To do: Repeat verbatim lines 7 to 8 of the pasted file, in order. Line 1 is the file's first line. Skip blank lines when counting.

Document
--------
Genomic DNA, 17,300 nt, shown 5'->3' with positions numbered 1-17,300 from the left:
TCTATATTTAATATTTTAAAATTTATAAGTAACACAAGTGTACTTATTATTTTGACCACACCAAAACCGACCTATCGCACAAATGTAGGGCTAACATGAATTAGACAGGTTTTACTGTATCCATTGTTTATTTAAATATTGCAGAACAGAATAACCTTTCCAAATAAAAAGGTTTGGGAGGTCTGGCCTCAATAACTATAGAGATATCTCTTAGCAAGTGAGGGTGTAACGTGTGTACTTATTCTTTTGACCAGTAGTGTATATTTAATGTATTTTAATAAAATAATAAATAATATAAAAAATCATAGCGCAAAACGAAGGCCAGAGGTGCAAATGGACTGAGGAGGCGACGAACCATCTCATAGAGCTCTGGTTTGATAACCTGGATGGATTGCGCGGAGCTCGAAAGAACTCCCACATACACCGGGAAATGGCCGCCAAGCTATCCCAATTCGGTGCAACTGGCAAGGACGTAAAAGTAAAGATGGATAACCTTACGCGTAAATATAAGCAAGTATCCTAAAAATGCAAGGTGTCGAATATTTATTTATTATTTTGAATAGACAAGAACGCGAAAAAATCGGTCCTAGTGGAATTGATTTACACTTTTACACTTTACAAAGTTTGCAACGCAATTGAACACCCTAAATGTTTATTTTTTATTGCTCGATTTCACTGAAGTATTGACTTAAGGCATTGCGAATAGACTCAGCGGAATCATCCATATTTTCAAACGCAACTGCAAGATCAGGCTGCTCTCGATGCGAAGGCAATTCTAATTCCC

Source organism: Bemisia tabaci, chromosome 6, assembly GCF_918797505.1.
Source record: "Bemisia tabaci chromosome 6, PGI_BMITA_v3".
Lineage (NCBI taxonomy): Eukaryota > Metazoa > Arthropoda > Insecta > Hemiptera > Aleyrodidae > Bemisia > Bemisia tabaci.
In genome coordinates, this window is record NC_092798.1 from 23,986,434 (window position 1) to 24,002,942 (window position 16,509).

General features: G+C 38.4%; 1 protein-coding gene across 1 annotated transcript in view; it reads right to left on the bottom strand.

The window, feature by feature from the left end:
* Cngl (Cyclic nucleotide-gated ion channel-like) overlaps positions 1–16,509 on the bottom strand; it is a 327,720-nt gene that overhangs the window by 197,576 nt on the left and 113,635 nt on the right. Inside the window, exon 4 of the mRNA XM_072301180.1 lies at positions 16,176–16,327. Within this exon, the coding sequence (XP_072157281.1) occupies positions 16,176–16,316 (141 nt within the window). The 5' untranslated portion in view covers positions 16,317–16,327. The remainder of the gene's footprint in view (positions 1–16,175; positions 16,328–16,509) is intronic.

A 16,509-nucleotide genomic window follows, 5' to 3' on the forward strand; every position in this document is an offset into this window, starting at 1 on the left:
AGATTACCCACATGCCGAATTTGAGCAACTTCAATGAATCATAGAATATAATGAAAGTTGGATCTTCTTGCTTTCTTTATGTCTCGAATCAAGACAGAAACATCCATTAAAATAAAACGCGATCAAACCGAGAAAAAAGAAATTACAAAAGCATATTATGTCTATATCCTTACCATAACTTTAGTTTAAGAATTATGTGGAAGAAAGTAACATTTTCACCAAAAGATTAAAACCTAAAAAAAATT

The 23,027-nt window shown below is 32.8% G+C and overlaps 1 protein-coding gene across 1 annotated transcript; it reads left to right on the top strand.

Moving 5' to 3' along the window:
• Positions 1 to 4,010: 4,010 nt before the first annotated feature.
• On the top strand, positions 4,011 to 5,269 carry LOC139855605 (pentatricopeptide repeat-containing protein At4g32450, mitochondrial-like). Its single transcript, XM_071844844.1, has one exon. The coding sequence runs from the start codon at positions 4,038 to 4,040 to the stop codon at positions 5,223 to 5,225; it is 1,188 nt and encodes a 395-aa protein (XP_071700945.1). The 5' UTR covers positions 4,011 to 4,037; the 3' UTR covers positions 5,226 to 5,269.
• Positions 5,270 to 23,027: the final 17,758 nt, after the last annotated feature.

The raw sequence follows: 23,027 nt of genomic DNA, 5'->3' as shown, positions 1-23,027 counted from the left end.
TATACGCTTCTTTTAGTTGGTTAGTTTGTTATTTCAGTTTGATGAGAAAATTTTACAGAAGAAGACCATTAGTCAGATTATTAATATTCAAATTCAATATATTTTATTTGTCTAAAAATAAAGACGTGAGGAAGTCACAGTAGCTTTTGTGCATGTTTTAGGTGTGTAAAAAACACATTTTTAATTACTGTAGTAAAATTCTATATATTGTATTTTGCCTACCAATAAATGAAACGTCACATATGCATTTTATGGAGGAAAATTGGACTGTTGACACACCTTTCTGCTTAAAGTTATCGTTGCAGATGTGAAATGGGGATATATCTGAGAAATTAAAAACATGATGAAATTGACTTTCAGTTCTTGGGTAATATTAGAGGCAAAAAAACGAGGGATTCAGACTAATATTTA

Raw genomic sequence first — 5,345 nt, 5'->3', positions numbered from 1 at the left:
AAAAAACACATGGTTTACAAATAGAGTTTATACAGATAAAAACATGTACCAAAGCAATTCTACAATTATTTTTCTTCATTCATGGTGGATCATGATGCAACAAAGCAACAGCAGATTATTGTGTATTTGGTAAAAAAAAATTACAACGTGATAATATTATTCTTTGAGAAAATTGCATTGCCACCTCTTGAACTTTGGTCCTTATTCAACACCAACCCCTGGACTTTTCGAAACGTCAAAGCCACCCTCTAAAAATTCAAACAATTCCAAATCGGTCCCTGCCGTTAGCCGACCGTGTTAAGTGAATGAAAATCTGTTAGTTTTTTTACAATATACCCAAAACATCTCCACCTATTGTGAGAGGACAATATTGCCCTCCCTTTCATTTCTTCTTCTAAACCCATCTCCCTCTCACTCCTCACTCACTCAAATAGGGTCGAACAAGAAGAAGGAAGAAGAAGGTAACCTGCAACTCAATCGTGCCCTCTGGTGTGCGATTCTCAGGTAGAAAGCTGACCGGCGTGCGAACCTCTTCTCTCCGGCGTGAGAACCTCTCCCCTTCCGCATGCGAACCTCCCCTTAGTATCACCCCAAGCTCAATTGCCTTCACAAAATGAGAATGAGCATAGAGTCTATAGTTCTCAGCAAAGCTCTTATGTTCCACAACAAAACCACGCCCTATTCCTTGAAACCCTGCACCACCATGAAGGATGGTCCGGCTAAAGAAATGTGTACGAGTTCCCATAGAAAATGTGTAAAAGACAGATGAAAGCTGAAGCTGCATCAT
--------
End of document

General features: G+C 38.4%; 1 protein-coding gene across 1 annotated transcript in view; it reads right to left on the bottom strand.

The window, feature by feature from the left end: